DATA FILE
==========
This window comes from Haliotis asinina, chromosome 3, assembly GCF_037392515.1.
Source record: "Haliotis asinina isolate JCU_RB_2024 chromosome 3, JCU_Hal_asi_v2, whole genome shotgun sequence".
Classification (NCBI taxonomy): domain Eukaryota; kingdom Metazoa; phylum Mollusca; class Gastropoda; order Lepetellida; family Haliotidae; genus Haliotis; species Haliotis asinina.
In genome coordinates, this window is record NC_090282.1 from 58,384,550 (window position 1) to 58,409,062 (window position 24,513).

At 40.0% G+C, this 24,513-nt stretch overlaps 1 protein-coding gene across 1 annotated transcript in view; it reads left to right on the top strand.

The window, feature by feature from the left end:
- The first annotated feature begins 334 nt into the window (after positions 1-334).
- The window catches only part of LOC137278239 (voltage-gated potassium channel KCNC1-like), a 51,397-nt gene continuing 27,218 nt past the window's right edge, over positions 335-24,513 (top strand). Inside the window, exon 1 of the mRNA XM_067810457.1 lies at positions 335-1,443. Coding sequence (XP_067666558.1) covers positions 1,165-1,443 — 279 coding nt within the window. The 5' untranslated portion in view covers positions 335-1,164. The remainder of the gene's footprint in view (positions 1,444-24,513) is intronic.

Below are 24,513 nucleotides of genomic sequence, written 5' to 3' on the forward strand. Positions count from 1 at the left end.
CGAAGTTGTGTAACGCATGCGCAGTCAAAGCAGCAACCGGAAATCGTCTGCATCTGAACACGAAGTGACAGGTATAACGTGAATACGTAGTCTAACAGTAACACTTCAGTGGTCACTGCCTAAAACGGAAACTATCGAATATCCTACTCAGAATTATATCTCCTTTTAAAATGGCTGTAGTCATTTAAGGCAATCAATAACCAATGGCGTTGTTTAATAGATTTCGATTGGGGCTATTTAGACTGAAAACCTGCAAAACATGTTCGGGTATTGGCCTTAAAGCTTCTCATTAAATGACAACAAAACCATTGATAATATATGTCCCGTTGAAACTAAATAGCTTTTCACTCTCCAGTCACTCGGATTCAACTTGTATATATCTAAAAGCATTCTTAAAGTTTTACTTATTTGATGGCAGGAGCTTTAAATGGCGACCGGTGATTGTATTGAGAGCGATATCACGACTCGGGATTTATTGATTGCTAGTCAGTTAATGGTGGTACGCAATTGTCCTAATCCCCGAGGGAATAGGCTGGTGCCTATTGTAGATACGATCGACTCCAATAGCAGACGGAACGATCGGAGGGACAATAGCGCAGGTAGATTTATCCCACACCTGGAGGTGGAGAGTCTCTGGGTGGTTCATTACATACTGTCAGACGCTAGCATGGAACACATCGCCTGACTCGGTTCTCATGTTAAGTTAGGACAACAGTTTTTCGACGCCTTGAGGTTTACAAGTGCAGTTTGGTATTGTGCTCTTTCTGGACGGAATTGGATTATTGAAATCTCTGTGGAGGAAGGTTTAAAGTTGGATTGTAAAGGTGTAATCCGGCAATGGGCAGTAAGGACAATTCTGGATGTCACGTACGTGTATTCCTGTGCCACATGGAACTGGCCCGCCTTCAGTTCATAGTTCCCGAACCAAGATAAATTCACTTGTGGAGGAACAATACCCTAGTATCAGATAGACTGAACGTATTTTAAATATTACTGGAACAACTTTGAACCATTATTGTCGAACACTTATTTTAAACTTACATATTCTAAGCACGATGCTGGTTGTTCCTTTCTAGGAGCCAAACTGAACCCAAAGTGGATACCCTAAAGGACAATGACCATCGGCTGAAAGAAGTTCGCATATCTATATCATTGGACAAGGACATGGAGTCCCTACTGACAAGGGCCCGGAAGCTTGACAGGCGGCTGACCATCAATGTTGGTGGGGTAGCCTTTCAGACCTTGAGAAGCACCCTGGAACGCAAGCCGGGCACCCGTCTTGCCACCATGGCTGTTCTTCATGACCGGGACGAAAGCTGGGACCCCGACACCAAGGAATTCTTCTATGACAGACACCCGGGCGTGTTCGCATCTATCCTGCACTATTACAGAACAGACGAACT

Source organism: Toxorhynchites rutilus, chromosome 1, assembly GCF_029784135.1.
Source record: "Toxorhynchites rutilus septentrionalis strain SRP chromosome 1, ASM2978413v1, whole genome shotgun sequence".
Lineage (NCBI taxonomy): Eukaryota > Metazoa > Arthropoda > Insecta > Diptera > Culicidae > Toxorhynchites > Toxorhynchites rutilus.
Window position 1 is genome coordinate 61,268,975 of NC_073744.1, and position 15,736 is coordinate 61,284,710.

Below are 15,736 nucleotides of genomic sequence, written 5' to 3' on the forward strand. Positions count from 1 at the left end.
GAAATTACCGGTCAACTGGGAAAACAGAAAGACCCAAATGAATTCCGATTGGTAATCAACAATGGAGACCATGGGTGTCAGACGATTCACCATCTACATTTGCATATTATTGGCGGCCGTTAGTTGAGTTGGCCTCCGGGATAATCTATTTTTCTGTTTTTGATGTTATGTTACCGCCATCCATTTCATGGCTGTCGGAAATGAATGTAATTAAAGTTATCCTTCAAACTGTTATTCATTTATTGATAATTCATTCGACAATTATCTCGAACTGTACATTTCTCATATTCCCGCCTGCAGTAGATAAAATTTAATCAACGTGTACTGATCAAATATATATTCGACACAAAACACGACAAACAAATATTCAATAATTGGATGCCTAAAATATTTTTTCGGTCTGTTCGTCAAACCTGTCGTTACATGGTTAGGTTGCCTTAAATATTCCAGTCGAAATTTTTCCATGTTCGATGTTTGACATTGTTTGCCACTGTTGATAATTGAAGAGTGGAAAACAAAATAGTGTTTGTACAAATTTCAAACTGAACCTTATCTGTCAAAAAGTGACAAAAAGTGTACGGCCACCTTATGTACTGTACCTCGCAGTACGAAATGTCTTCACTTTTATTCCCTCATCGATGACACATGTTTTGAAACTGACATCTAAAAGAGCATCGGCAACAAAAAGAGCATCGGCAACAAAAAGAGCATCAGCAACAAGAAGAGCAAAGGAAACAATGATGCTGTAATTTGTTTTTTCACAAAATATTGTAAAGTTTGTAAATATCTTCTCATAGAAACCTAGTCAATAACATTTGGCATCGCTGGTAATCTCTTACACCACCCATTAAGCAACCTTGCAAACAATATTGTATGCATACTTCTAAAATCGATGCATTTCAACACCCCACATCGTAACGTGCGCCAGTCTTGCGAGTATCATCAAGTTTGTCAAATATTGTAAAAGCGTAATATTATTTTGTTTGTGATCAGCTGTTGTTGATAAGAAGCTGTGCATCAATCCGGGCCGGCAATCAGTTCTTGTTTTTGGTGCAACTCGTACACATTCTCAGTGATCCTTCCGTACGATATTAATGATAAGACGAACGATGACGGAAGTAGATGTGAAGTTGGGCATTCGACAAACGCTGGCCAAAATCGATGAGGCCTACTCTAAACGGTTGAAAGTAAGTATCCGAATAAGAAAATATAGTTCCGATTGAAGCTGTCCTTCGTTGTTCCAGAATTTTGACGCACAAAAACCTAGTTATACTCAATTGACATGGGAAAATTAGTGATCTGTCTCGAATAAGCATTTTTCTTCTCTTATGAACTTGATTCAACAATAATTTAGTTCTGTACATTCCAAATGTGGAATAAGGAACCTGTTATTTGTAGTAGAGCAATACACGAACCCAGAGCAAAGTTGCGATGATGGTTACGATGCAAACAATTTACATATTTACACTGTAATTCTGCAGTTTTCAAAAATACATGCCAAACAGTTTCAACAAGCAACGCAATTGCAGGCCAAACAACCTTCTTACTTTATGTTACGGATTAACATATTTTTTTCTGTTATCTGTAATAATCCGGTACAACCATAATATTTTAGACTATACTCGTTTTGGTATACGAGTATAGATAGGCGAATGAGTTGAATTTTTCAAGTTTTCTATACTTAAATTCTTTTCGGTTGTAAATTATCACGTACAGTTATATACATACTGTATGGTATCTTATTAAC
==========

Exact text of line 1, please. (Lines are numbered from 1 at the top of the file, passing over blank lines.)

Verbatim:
This window comes from Haliotis asinina, chromosome 3, assembly GCF_037392515.1.